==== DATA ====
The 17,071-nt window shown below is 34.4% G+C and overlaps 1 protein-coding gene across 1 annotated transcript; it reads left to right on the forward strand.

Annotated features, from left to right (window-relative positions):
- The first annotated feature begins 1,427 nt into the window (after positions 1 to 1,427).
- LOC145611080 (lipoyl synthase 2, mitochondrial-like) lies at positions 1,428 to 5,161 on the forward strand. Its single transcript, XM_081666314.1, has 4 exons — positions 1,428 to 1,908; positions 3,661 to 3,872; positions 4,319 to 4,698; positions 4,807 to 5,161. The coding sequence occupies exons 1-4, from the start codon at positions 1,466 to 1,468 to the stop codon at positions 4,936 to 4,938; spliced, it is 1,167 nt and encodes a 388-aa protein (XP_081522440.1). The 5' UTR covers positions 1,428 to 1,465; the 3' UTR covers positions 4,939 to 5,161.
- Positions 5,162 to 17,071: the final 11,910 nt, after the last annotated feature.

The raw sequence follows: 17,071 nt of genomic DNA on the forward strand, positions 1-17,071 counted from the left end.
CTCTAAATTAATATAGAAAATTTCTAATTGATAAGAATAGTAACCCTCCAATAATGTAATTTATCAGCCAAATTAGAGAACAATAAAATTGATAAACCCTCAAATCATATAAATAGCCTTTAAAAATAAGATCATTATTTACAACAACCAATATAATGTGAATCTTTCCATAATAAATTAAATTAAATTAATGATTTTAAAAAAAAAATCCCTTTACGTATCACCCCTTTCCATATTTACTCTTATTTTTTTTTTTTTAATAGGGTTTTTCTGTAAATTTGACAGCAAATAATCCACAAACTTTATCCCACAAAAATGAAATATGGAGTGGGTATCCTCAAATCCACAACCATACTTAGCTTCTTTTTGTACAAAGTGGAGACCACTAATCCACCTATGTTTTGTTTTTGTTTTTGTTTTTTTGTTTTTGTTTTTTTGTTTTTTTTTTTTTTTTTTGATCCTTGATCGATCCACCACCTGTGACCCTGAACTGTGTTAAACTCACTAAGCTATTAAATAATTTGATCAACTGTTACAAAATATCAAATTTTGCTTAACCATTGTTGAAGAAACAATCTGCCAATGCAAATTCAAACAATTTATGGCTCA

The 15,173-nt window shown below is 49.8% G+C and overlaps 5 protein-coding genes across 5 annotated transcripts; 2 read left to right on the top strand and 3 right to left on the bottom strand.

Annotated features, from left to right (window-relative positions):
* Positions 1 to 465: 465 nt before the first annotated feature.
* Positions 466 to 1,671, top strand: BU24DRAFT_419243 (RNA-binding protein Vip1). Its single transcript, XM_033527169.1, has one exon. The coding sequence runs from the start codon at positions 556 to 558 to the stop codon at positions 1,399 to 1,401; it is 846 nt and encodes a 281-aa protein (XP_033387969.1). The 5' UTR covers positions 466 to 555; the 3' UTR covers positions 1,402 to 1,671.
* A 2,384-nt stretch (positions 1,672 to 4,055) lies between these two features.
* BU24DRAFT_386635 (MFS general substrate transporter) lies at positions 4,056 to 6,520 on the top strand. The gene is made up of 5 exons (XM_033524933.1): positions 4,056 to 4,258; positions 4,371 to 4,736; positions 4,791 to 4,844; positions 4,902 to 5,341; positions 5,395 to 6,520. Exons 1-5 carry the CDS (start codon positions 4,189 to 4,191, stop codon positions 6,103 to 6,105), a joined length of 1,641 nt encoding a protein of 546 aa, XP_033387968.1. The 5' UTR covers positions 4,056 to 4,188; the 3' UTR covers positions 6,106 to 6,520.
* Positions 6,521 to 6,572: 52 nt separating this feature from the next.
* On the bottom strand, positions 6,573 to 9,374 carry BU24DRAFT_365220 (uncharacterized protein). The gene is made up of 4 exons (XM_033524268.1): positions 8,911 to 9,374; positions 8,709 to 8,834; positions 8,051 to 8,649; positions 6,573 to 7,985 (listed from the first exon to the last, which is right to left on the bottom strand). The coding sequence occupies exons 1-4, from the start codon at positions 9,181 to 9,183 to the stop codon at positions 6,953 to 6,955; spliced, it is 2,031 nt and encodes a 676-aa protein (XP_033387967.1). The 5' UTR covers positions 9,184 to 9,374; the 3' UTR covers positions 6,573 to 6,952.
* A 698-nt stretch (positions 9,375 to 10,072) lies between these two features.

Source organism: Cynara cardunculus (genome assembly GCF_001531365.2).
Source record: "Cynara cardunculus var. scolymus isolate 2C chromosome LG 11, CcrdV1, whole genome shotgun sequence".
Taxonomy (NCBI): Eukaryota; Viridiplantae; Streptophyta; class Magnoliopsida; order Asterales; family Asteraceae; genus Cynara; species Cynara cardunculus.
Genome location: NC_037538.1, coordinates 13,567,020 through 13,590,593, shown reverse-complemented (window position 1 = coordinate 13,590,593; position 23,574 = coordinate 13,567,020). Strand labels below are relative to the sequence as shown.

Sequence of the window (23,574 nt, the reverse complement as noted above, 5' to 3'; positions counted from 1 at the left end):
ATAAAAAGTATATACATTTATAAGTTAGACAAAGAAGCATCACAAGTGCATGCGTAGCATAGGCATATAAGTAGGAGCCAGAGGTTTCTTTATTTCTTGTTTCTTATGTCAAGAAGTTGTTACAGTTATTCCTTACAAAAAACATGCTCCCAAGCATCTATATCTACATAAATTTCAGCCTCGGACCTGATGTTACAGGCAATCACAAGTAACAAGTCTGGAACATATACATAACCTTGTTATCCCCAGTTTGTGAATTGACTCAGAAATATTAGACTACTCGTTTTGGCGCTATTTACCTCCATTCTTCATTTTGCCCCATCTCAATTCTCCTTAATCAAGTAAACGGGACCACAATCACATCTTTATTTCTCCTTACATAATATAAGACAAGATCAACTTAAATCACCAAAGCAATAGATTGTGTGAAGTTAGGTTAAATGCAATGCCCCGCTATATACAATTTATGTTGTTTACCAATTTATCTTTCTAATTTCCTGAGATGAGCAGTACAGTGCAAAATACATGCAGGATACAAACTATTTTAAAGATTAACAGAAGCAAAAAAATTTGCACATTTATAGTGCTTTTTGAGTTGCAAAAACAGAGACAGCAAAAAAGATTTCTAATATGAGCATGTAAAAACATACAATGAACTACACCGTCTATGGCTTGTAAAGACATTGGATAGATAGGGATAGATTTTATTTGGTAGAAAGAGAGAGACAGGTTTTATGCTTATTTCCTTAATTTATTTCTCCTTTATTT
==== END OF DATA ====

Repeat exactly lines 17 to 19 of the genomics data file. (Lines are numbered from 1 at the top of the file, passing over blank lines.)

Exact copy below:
Source organism: Cynara cardunculus (genome assembly GCF_001531365.2).
Source record: "Cynara cardunculus var. scolymus isolate 2C chromosome LG 11, CcrdV1, whole genome shotgun sequence".
Taxonomy (NCBI): Eukaryota; Viridiplantae; Streptophyta; class Magnoliopsida; order Asterales; family Asteraceae; genus Cynara; species Cynara cardunculus.